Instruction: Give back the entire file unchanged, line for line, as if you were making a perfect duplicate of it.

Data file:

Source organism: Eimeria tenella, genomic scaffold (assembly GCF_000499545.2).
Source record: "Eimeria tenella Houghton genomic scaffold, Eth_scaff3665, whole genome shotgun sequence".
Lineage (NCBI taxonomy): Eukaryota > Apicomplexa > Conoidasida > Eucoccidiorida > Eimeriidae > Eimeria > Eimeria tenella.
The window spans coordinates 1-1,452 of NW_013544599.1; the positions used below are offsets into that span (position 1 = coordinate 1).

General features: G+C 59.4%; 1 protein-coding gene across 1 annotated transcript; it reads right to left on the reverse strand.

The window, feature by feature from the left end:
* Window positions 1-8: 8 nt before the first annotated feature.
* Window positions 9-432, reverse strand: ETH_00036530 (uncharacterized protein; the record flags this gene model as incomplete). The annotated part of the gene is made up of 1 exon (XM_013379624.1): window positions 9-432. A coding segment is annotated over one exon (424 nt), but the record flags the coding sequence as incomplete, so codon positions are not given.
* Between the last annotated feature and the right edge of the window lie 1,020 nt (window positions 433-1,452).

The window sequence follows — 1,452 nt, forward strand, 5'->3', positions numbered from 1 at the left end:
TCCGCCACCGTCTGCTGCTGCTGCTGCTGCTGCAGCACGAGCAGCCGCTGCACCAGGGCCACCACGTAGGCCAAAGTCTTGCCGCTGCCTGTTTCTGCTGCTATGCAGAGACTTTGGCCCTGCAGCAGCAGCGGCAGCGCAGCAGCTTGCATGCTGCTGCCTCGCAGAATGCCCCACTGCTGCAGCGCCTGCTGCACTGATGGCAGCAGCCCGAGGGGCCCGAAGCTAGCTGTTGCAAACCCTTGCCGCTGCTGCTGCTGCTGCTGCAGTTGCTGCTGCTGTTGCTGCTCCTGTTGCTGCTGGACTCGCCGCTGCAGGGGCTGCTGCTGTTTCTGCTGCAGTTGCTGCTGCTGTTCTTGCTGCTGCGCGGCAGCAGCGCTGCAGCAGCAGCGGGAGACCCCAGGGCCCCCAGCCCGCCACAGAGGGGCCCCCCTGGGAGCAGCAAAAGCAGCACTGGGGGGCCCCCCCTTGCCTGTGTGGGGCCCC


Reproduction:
Source organism: Eimeria tenella, genomic scaffold (assembly GCF_000499545.2).
Source record: "Eimeria tenella Houghton genomic scaffold, Eth_scaff3665, whole genome shotgun sequence".
Lineage (NCBI taxonomy): Eukaryota > Apicomplexa > Conoidasida > Eucoccidiorida > Eimeriidae > Eimeria > Eimeria tenella.
The window spans coordinates 1-1,452 of NW_013544599.1; the positions used below are offsets into that span (position 1 = coordinate 1).

General features: G+C 59.4%; 1 protein-coding gene across 1 annotated transcript; it reads right to left on the reverse strand.

The window, feature by feature from the left end:
* Window positions 1-8: 8 nt before the first annotated feature.
* Window positions 9-432, reverse strand: ETH_00036530 (uncharacterized protein; the record flags this gene model as incomplete). The annotated part of the gene is made up of 1 exon (XM_013379624.1): window positions 9-432. A coding segment is annotated over one exon (424 nt), but the record flags the coding sequence as incomplete, so codon positions are not given.
* Between the last annotated feature and the right edge of the window lie 1,020 nt (window positions 433-1,452).

The window sequence follows — 1,452 nt, forward strand, 5'->3', positions numbered from 1 at the left end:
TCCGCCACCGTCTGCTGCTGCTGCTGCTGCTGCAGCACGAGCAGCCGCTGCACCAGGGCCACCACGTAGGCCAAAGTCTTGCCGCTGCCTGTTTCTGCTGCTATGCAGAGACTTTGGCCCTGCAGCAGCAGCGGCAGCGCAGCAGCTTGCATGCTGCTGCCTCGCAGAATGCCCCACTGCTGCAGCGCCTGCTGCACTGATGGCAGCAGCCCGAGGGGCCCGAAGCTAGCTGTTGCAAACCCTTGCCGCTGCTGCTGCTGCTGCTGCAGTTGCTGCTGCTGTTGCTGCTCCTGTTGCTGCTGGACTCGCCGCTGCAGGGGCTGCTGCTGTTTCTGCTGCAGTTGCTGCTGCTGTTCTTGCTGCTGCGCGGCAGCAGCGCTGCAGCAGCAGCGGGAGACCCCAGGGCCCCCAGCCCGCCACAGAGGGGCCCCCCTGGGAGCAGCAAAAGCAGCACTGGGGGGCCCCCCCTTGCCTGTGTGGGGCCCC